Clearly, the misdirection is predicated on making outside shots, and you are not going to win titles by working off of jumpers. You need to be able to get the ball inside and run your offense primarily through the post, and with Sullinger now aboard, Garnett is not the only player Boston can do that with (and you'll read more about getting the ball to K.G. later on in this slideshow).
I'm not saying to abandon the misdirection entirely because it is a good way of getting guys good shots, but I would like to see the C's get the ball inside more this year, as they certainly have the players to make that successful.
Go Big Instead of Small
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With Wilcox back in the fold, the draft selections of Sullinger and Melo, and the free agent signing of Jason Collins, the Celtics now have an opportunity to do something they didn't really get a chance to do this past postseason: go big.
Due to injuries, Boston was forced to play a lot of small ball in the playoffs, and that specifically hurt the C's on the glass. Sometimes, they would have a great defensive sequence and force their opponent into a bad shot only to see the opposition grab an offensive board and get a fresh shot clock.
Now, the Celtics have some more size to work with, and you can even include players like Green and second-round draft pick Kris Joseph in that conversation as well, as they both provide nice length at the small forward position behind Pierce. Instead of having the likes of Mickael Pietrus and Marquis Daniels to give Pierce a breather at the three, Boston now has two longer players.
Against teams with good big men, expect to see the C's employ a frontcourt featuring both Garnett and Collins simultaneously, as that is as good as you can get in terms of low post defense.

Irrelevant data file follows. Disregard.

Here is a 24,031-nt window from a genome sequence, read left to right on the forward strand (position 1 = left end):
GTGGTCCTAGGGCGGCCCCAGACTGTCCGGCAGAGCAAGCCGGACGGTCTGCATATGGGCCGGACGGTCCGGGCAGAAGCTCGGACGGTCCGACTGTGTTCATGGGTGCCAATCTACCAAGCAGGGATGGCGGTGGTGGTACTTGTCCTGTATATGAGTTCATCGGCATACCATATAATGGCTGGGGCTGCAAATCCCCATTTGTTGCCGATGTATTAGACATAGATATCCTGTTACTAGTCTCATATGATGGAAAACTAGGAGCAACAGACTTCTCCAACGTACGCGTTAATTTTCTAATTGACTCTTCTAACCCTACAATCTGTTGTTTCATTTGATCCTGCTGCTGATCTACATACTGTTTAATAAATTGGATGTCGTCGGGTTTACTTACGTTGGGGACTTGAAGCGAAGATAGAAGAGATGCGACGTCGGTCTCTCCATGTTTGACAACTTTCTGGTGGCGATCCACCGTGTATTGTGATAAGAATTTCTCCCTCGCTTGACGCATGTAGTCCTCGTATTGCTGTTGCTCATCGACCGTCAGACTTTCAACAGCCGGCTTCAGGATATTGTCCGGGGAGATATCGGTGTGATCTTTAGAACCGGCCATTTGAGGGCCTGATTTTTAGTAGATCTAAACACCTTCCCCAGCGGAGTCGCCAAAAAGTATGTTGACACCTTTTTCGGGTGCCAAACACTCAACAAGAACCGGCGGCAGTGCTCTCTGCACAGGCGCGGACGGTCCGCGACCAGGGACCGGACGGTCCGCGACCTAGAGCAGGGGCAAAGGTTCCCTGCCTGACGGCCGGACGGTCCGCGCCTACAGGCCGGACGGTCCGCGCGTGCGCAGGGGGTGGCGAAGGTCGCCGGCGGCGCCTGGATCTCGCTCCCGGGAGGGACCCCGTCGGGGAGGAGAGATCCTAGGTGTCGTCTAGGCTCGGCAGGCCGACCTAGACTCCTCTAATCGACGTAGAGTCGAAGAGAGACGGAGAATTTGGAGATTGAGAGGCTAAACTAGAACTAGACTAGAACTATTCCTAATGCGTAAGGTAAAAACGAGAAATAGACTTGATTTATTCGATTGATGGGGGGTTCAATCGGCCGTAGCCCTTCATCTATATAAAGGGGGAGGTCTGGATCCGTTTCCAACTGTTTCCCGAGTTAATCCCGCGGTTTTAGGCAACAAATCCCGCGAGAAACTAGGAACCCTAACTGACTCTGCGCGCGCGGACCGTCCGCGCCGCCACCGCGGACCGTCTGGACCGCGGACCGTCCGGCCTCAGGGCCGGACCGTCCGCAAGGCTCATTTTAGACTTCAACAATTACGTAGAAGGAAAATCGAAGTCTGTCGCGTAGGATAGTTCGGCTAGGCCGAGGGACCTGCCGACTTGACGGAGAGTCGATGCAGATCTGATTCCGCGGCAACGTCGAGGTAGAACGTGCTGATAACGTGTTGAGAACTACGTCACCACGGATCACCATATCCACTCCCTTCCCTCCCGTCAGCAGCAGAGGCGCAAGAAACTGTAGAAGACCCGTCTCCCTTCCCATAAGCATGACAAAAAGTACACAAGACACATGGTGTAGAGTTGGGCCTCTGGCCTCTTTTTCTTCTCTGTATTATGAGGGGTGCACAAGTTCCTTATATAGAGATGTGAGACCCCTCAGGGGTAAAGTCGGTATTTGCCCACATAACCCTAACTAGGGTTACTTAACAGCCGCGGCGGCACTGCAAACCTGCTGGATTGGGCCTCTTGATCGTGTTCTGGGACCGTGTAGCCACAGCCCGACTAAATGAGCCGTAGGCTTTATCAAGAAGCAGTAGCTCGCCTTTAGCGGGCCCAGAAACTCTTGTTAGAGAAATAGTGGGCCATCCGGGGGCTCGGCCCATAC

Run the Offense Through Kevin Garnett
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Ever since Garnett arrived in Boston in 2007, I have been saying that Rivers, as great of a coach as he is, has not utilized him enough. He has the advantage against nearly every player he matches up against, yet he still doesn't get touches consistently.
For the Celtics to win the championship this season, they have to make a concerted effort to get the ball to K.G., and I don't mean getting him the ball 17 feet away from the basket off of pick-and-rolls. I mean pounding the ball into him in the post so he can go to work.
Now I am not saying that the C's should do this constantly during the regular season, as the 36-year-old Garnett will wear down rather quickly if he keeps banging in the paint nearly every possession for 82 games. However, during big games throughout the regular season campaign (meaning games against the likes of divisional opponents and, of course, the Heat) and especially in the postseason, get the rock to the big man by any means necessary.
We all saw what K.G. did in the playoffs this past season when he was the recipient of passes into the post. He dominated, as teams simply do not have an answer for his brand of size, length and skill down low.
So, note to Doc: when in doubt, get the ball to Garnett. It has proven to work.